The Central Park Zoo
1934, the original Central Park Menagerie, which was just wooden sheds and
some cages, was torn down and replaced by nine brick and concrete buildings
and with landscaping and seal pool, designed by CWA-paid Parks Department
architects   [10,p.352] , the materials paid for by the CWA
[2,pp.383-385], and the labor also. The Zoo was renovated in the 1980s;
shows the the
original parts that still remain, including two buildings and the Dancing Goat
and Dancing Bear
statues by Frederick Roth, plus numerous friezes.
Central Park Zoo Opening Day, December 2, 1934.
The Gift Shop, pictured above, is one of the few 1934 buildings that
survives after the entire zoo was rebuilt in 1988. This was the design of
all the buildings: brick topped by a limestone frieze showing what to find
inside the building (in this case birds — click the Enlarge button
to see), with a slate roof and an ornate chimney.
- Rosenzweig, Roy, and Elizabeth Blackmar,
Park and the People: A History of Central Park, Cornell University Press
- Caro, Robert A., The Power Broker - Robert Moses and the Fall of New
York, Vintage Books (1974).
Report of the Department of Parks to August 1934: Memorandum on 1935
Budget Request of the Department of Parks, NYC Department of Parks archive.
“Since January 19th of this of year the Department of Parks has spent
$26,000,000.00 on new construction from Work Relief funds ... New
construction projects include ... Complete new zoos will be finished in
Central Park... The sheepfold in Central Park has been converted into a
modern tavern ... The lower reservoir area in Central Park will be rebuilt
and opened to the public...”
of Central Park Zoos, Parks Department Website (accessed 5 March 2018):
"The new brick and limestone "picture-book zoo" was designed in just 16 days
by an in-house design team headed by Aymar Embury II. Construction on
the roughly six-acre zoo took only eight months, helped along by
federally financed Works Progress Administration (WPA) labor."
"In 1934 Parks Commissioner Robert Moses used Works Progress Administration
(WPA) funds to construct what was, for its time, a state-of-the-art
Park Zoo at the NYC Parks Department website, gallery of pictures and
Does Its Bit to Make Central Park a Hodgepodge,
Chicago Daily Tribune, March 21, 1939, p.10.
Embury, Wikepedia. He was the chief or consulting architect for the
Central Park and Prospect Zoos, the Prospect Park Bandshell, the Corona Park
Pool and Bathhouse (and three others), the New York Pavilion at the 1939
World's Fair (now the Queens Museum of Art) and the Argentine Pavilion, the
Triborough Bridge, the Bronx-Whitestone Bridge, the Henry Hudson Bridge, the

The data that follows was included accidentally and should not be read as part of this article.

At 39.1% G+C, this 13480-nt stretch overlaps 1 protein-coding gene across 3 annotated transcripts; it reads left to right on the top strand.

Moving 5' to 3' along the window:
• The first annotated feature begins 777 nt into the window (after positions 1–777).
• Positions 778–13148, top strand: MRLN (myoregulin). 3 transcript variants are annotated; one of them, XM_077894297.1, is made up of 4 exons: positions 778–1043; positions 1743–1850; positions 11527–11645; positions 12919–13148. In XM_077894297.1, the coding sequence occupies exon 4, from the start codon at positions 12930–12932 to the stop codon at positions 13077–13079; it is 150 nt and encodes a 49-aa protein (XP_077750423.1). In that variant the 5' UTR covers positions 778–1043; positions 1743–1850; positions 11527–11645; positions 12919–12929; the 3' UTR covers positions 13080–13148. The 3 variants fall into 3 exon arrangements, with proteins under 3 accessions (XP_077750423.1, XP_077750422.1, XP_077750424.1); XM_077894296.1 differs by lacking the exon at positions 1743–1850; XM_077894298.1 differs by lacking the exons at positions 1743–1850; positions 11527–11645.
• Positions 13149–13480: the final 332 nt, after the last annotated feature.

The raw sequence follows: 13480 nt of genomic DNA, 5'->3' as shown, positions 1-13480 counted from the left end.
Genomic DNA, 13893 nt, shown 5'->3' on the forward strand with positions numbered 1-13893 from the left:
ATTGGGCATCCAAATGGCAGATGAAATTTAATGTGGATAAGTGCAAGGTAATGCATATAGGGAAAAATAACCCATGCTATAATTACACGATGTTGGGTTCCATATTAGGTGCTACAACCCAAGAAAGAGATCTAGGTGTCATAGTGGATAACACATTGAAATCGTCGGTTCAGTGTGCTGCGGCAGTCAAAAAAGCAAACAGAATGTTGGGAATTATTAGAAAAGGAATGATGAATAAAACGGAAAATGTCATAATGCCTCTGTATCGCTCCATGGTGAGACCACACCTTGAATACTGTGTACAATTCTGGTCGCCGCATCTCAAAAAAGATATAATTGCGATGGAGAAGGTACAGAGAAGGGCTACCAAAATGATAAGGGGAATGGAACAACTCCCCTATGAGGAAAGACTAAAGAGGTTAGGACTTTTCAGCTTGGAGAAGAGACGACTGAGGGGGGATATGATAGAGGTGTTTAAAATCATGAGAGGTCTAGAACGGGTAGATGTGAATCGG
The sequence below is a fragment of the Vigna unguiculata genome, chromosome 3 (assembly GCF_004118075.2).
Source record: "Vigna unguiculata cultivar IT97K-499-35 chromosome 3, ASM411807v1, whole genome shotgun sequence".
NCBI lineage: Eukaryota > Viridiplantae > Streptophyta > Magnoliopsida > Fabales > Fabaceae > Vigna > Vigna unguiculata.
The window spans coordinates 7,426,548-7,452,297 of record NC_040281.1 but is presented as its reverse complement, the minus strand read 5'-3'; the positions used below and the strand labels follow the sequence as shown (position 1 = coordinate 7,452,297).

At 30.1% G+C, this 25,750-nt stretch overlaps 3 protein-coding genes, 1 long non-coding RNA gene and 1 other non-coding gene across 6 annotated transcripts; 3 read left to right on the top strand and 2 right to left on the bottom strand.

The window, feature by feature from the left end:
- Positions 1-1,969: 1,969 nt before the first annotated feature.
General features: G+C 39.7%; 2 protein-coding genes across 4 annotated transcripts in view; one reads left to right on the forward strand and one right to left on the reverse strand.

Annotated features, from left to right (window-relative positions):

Little Hell Gate Bridge, Orchard Beach, Bryant Park, the Hofstra University
campus, Jacob Riis Park, and nobody even knows how many more New
Embury II Papers, Syracuse University.
- Frederick Roth,
Wikipedia ["From 1934 to 1936, he worked under the Works Projects
Administration as the head sculptor for the New York City Department of
Parks and Recreation"].
- New York City Parks
Department press release of November 28, 1934, announcing the opening
of the Central Park Zoo "designed by Aymar Embury, II,
with the assistance of the staff of architects of the Park Department. It is
simple, masonry construction. The exterior walls are of brick and all of the
interior walls are buff tile. The sculptured friezes by F. G. Roth are
excellent. Mr. Roth and the sculptors who assisted him carved these figures of
animals into the limestone by hand and did not follow the usual practice of
furnishing a clay model to stone carvers, who actually work on the
scaffolds." CWA funding and labor are not mentioned, but chairmen of
TERA and the NY Department of Public Welfare were among the speakers.
- Federal Writers' Project, The
WPA Guide to New York City, Random House (1939), p.352.
- New Deal Assistance in
NYC Parks Department Projects, 1934-43.
- The 1934 Zoo
at cpzbook.com (gallery).
- New York City Parks
Department press release of March 3, 1934: “The new Central Park
picture-book Zoo is under construction, work has started and will be
completed by early summer. The work of design has been done by
C.W.A. architects, landscape men and engineers in the employ of the
- Donahue, Jesse C.,
American Zoos During the Depression - A New Deal for Animals, McFarland
& Company (2010): "The zoo's rapid construction and pleasing design
... illustrated that relief laborers were not without skills. And, its
immense popularity immunized the project from any charges that the New Deal
was not serving the needs of the public." [p.24]